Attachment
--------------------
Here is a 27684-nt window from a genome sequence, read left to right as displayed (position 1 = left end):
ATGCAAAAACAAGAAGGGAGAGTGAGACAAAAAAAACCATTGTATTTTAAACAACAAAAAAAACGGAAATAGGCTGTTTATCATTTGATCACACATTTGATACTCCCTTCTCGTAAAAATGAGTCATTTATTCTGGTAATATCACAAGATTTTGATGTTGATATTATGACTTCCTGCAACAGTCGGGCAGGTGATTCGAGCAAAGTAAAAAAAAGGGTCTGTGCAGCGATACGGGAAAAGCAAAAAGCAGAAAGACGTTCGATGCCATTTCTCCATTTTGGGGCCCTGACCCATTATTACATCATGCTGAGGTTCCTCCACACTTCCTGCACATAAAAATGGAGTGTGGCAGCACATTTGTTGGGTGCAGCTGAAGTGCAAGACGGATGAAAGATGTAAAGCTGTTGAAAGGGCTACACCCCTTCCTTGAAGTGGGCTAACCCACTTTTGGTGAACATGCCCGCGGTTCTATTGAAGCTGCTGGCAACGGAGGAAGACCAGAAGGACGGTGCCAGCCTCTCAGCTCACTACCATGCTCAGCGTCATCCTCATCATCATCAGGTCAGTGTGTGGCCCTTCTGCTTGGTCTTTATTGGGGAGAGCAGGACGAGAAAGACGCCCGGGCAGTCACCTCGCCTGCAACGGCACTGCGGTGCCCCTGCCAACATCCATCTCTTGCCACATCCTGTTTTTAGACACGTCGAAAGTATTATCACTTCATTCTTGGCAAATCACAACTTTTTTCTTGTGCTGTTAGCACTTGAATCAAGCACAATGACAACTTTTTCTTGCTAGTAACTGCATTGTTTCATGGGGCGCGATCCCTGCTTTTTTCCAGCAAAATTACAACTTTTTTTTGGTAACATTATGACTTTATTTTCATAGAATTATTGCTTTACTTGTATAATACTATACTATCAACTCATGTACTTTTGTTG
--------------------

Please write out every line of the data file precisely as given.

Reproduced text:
Here is a 27684-nt window from a genome sequence, read left to right as displayed (position 1 = left end):
ATGCAAAAACAAGAAGGGAGAGTGAGACAAAAAAAACCATTGTATTTTAAACAACAAAAAAAACGGAAATAGGCTGTTTATCATTTGATCACACATTTGATACTCCCTTCTCGTAAAAATGAGTCATTTATTCTGGTAATATCACAAGATTTTGATGTTGATATTATGACTTCCTGCAACAGTCGGGCAGGTGATTCGAGCAAAGTAAAAAAAAGGGTCTGTGCAGCGATACGGGAAAAGCAAAAAGCAGAAAGACGTTCGATGCCATTTCTCCATTTTGGGGCCCTGACCCATTATTACATCATGCTGAGGTTCCTCCACACTTCCTGCACATAAAAATGGAGTGTGGCAGCACATTTGTTGGGTGCAGCTGAAGTGCAAGACGGATGAAAGATGTAAAGCTGTTGAAAGGGCTACACCCCTTCCTTGAAGTGGGCTAACCCACTTTTGGTGAACATGCCCGCGGTTCTATTGAAGCTGCTGGCAACGGAGGAAGACCAGAAGGACGGTGCCAGCCTCTCAGCTCACTACCATGCTCAGCGTCATCCTCATCATCATCAGGTCAGTGTGTGGCCCTTCTGCTTGGTCTTTATTGGGGAGAGCAGGACGAGAAAGACGCCCGGGCAGTCACCTCGCCTGCAACGGCACTGCGGTGCCCCTGCCAACATCCATCTCTTGCCACATCCTGTTTTTAGACACGTCGAAAGTATTATCACTTCATTCTTGGCAAATCACAACTTTTTTCTTGTGCTGTTAGCACTTGAATCAAGCACAATGACAACTTTTTCTTGCTAGTAACTGCATTGTTTCATGGGGCGCGATCCCTGCTTTTTTCCAGCAAAATTACAACTTTTTTTTGGTAACATTATGACTTTATTTTCATAGAATTATTGCTTTACTTGTATAATACTATACTATCAACTCATGTACTTTTGTTG